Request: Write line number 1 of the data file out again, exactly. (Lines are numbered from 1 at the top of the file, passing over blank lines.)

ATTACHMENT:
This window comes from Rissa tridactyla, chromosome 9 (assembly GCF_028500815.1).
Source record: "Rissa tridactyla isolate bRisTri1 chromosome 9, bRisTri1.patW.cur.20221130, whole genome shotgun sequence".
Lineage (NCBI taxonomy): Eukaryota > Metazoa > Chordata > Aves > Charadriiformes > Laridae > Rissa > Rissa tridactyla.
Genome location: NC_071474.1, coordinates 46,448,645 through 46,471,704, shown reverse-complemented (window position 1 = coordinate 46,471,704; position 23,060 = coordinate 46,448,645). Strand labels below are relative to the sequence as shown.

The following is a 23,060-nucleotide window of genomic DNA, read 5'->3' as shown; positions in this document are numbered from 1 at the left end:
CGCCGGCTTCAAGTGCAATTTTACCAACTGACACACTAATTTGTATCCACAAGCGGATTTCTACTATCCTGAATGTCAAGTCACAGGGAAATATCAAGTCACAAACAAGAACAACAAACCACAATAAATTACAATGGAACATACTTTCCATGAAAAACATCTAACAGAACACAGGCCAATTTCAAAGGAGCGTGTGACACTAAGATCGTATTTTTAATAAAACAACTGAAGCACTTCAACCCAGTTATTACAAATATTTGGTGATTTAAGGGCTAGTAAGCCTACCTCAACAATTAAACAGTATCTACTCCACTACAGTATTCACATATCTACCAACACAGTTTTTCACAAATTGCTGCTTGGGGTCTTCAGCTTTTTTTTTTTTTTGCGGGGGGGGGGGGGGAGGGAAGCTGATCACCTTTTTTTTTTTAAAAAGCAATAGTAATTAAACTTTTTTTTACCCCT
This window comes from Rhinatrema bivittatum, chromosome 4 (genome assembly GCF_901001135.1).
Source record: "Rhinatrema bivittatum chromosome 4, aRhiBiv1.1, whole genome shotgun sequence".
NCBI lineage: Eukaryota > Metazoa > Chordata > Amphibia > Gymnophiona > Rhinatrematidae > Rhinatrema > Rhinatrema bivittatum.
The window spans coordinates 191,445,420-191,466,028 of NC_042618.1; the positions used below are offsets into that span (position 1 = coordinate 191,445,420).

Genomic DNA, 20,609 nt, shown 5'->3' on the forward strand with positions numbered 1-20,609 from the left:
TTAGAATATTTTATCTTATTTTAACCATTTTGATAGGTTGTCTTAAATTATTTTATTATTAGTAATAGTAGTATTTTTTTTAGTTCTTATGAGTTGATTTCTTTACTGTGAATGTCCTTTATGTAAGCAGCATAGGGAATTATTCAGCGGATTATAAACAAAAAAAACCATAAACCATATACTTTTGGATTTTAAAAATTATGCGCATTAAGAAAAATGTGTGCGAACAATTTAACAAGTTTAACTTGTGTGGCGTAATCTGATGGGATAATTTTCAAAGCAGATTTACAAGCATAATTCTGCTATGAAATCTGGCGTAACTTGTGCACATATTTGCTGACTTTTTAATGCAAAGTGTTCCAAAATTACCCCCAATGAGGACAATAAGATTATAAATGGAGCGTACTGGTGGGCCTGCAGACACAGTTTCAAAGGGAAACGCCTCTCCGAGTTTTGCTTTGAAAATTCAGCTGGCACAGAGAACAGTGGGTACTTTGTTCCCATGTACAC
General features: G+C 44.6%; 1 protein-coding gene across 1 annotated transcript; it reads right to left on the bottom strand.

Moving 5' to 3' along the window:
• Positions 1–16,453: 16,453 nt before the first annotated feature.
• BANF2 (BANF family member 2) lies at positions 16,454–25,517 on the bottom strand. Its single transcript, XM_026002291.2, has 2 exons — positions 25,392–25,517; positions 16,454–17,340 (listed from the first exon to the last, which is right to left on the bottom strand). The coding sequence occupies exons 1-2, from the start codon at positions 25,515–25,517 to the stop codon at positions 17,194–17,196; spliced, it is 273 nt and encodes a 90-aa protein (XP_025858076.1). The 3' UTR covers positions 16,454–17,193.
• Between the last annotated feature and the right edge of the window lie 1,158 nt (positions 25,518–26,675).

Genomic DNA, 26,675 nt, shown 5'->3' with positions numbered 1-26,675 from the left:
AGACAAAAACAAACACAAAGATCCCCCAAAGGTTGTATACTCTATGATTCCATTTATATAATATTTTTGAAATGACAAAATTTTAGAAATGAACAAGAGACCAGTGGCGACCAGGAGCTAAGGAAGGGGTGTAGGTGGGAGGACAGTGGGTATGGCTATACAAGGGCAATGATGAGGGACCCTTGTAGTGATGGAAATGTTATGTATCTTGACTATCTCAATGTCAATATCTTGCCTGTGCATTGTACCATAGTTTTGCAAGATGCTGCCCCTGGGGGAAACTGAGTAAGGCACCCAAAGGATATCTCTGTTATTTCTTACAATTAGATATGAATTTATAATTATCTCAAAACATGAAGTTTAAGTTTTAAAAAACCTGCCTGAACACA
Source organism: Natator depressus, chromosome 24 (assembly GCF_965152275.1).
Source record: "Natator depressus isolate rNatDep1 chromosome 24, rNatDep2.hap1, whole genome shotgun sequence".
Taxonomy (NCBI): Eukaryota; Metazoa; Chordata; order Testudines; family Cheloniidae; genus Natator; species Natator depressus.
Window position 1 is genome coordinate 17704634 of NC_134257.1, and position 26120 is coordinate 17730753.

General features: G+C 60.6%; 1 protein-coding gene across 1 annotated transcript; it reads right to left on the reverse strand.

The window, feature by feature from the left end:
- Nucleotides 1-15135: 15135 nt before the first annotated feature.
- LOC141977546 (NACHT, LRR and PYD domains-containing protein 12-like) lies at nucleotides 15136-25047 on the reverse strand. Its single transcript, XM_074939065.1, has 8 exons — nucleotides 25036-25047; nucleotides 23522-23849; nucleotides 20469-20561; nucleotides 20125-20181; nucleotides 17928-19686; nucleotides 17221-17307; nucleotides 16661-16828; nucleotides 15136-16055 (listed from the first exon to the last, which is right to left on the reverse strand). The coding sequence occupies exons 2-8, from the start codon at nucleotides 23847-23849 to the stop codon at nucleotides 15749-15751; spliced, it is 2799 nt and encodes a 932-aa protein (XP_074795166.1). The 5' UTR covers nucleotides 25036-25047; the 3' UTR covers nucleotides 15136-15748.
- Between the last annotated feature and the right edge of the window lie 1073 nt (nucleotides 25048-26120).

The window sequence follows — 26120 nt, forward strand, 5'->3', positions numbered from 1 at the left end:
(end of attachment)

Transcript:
This window comes from Rissa tridactyla, chromosome 9 (assembly GCF_028500815.1).